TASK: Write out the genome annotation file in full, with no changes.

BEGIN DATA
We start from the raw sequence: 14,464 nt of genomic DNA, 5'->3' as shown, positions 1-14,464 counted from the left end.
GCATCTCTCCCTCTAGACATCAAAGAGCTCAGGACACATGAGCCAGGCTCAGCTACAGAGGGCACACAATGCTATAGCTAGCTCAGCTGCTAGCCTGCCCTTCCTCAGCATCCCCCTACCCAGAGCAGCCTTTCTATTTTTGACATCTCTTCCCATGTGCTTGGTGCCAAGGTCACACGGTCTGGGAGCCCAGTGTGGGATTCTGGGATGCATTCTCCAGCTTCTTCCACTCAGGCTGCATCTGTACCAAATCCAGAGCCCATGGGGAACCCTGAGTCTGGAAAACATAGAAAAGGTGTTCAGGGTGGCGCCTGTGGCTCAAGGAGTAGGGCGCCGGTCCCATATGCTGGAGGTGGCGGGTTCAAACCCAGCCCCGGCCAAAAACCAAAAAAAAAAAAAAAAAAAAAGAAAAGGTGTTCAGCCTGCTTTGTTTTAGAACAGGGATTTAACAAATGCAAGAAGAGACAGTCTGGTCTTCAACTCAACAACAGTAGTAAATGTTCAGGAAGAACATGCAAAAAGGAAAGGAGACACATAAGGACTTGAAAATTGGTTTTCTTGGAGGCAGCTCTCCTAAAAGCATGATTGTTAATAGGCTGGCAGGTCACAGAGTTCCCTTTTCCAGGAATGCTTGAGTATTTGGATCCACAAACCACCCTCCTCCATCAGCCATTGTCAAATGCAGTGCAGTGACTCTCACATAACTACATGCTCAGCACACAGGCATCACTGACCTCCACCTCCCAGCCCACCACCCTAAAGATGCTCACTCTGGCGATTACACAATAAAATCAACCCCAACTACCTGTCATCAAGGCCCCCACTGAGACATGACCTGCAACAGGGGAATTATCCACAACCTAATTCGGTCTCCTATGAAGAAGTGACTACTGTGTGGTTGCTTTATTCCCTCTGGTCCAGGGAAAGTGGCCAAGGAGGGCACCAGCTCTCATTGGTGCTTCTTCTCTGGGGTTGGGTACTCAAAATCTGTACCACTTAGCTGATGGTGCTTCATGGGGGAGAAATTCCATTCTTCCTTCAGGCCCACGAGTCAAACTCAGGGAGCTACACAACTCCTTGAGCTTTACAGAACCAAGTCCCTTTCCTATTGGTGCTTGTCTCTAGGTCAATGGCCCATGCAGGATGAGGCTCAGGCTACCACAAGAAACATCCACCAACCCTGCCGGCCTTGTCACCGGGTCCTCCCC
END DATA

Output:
We start from the raw sequence: 14,464 nt of genomic DNA, 5'->3' as shown, positions 1-14,464 counted from the left end.
GCATCTCTCCCTCTAGACATCAAAGAGCTCAGGACACATGAGCCAGGCTCAGCTACAGAGGGCACACAATGCTATAGCTAGCTCAGCTGCTAGCCTGCCCTTCCTCAGCATCCCCCTACCCAGAGCAGCCTTTCTATTTTTGACATCTCTTCCCATGTGCTTGGTGCCAAGGTCACACGGTCTGGGAGCCCAGTGTGGGATTCTGGGATGCATTCTCCAGCTTCTTCCACTCAGGCTGCATCTGTACCAAATCCAGAGCCCATGGGGAACCCTGAGTCTGGAAAACATAGAAAAGGTGTTCAGGGTGGCGCCTGTGGCTCAAGGAGTAGGGCGCCGGTCCCATATGCTGGAGGTGGCGGGTTCAAACCCAGCCCCGGCCAAAAACCAAAAAAAAAAAAAAAAAAAAAGAAAAGGTGTTCAGCCTGCTTTGTTTTAGAACAGGGATTTAACAAATGCAAGAAGAGACAGTCTGGTCTTCAACTCAACAACAGTAGTAAATGTTCAGGAAGAACATGCAAAAAGGAAAGGAGACACATAAGGACTTGAAAATTGGTTTTCTTGGAGGCAGCTCTCCTAAAAGCATGATTGTTAATAGGCTGGCAGGTCACAGAGTTCCCTTTTCCAGGAATGCTTGAGTATTTGGATCCACAAACCACCCTCCTCCATCAGCCATTGTCAAATGCAGTGCAGTGACTCTCACATAACTACATGCTCAGCACACAGGCATCACTGACCTCCACCTCCCAGCCCACCACCCTAAAGATGCTCACTCTGGCGATTACACAATAAAATCAACCCCAACTACCTGTCATCAAGGCCCCCACTGAGACATGACCTGCAACAGGGGAATTATCCACAACCTAATTCGGTCTCCTATGAAGAAGTGACTACTGTGTGGTTGCTTTATTCCCTCTGGTCCAGGGAAAGTGGCCAAGGAGGGCACCAGCTCTCATTGGTGCTTCTTCTCTGGGGTTGGGTACTCAAAATCTGTACCACTTAGCTGATGGTGCTTCATGGGGGAGAAATTCCATTCTTCCTTCAGGCCCACGAGTCAAACTCAGGGAGCTACACAACTCCTTGAGCTTTACAGAACCAAGTCCCTTTCCTATTGGTGCTTGTCTCTAGGTCAATGGCCCATGCAGGATGAGGCTCAGGCTACCACAAGAAACATCCACCAACCCTGCCGGCCTTGTCACCGGGTCCTCCCC